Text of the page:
Credit: DP File Photo

Philadelphia's School Reform Commission approved a contract Thursday which will prepare 20 new teachers to work in the Philadelphia School District, reported.

The contract caused public disagreement due to its recipient: the Relay Graduate School of Education. Relay, according to, is "a relatively new teacher-preparation program founded by three charter-school networks." The Relay graduate school previously submitted an application to the Pennsylvania Department of Education but was not approved to offer degrees in Pennsylvania. However, Relay is licensed in nine other states, reported. 

Under the new contract, prospective teachers will enter a two-year program. The student teachers will be assigned to work with a current Philadelphia educator in the first year before operating their own classroom the second year. Once the program is complete, each student teacher will be granted a master’s degree from a licensed Relay program.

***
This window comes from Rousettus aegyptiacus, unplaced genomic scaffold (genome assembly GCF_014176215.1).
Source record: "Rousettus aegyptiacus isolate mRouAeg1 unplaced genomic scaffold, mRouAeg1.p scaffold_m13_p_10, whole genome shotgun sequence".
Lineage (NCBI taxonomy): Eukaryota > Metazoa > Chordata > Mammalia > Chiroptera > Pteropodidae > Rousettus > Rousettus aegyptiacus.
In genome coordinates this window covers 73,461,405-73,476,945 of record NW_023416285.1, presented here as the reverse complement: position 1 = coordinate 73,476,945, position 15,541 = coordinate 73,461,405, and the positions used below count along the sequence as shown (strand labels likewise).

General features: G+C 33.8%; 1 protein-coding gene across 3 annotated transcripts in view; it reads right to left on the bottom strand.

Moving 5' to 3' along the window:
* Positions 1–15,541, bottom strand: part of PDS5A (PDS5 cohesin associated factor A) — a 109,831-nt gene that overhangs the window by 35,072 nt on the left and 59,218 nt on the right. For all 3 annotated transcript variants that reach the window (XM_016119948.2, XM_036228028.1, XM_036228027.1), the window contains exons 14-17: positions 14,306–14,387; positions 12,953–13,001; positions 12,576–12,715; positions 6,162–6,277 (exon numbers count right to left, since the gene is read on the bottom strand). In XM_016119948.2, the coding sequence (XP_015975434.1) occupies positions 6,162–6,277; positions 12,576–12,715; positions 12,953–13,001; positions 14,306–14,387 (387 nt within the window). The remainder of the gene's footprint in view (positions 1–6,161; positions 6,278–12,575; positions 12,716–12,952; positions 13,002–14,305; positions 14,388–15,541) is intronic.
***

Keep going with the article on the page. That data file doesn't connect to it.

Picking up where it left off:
Penn, along with Drexel University, Temple University and New York University, unsuccessfully bid on the contract. According to Relay, the only additional tuition cost for the 20 student teachers would be the $7,500 paid by the district, a figure which said was lower than other bids.

Penn's Graduate School of Education works closely already with the Philadelphia School District, to the point where some classes sync their calendar with the district's.

Relay’s contract with the Philadelphia School District will likely diversify the district's workforce. According to Superintendent William R. Hite Jr., 70 percent of Relay's students in the Philadelphia-Camden area are candidates of color — a fact that he believes will help accomplish the district’s goals for increased diversity.

However, questions remain about Relay's track record.

"I have concerns about the quality of the services that they’re known to provide," SRC member Christopher McGinley said, according to

Correction: An earlier version of this story stated that all GSE courses correspond with Philadelphia Public Schools' calendar. In fact, only the Teacher Education Program does. The DP regrets the error.

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